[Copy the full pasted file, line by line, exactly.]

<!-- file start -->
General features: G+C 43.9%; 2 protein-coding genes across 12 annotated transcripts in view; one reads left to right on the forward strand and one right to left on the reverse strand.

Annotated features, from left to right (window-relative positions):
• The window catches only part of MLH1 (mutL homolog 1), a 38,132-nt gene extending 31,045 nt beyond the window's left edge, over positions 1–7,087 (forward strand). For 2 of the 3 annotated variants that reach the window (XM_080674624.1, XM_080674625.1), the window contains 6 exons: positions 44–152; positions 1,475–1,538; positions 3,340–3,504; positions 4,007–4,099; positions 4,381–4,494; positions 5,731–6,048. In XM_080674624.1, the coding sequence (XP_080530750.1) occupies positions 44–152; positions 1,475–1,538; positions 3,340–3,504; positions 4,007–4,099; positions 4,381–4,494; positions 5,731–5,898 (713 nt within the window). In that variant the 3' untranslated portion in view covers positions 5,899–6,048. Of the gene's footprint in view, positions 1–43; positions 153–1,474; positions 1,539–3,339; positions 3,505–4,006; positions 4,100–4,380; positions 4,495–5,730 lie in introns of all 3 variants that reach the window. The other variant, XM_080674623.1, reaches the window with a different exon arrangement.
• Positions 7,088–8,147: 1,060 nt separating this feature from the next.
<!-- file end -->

General features: G+C 43.9%; 2 protein-coding genes across 12 annotated transcripts in view; one reads left to right on the forward strand and one right to left on the reverse strand.

Annotated features, from left to right (window-relative positions):
• The window catches only part of MLH1 (mutL homolog 1), a 38,132-nt gene extending 31,045 nt beyond the window's left edge, over positions 1–7,087 (forward strand). For 2 of the 3 annotated variants that reach the window (XM_080674624.1, XM_080674625.1), the window contains 6 exons: positions 44–152; positions 1,475–1,538; positions 3,340–3,504; positions 4,007–4,099; positions 4,381–4,494; positions 5,731–6,048. In XM_080674624.1, the coding sequence (XP_080530750.1) occupies positions 44–152; positions 1,475–1,538; positions 3,340–3,504; positions 4,007–4,099; positions 4,381–4,494; positions 5,731–5,898 (713 nt within the window). In that variant the 3' untranslated portion in view covers positions 5,899–6,048. Of the gene's footprint in view, positions 1–43; positions 153–1,474; positions 1,539–3,339; positions 3,505–4,006; positions 4,100–4,380; positions 4,495–5,730 lie in introns of all 3 variants that reach the window. The other variant, XM_080674623.1, reaches the window with a different exon arrangement.
• Positions 7,088–8,147: 1,060 nt separating this feature from the next.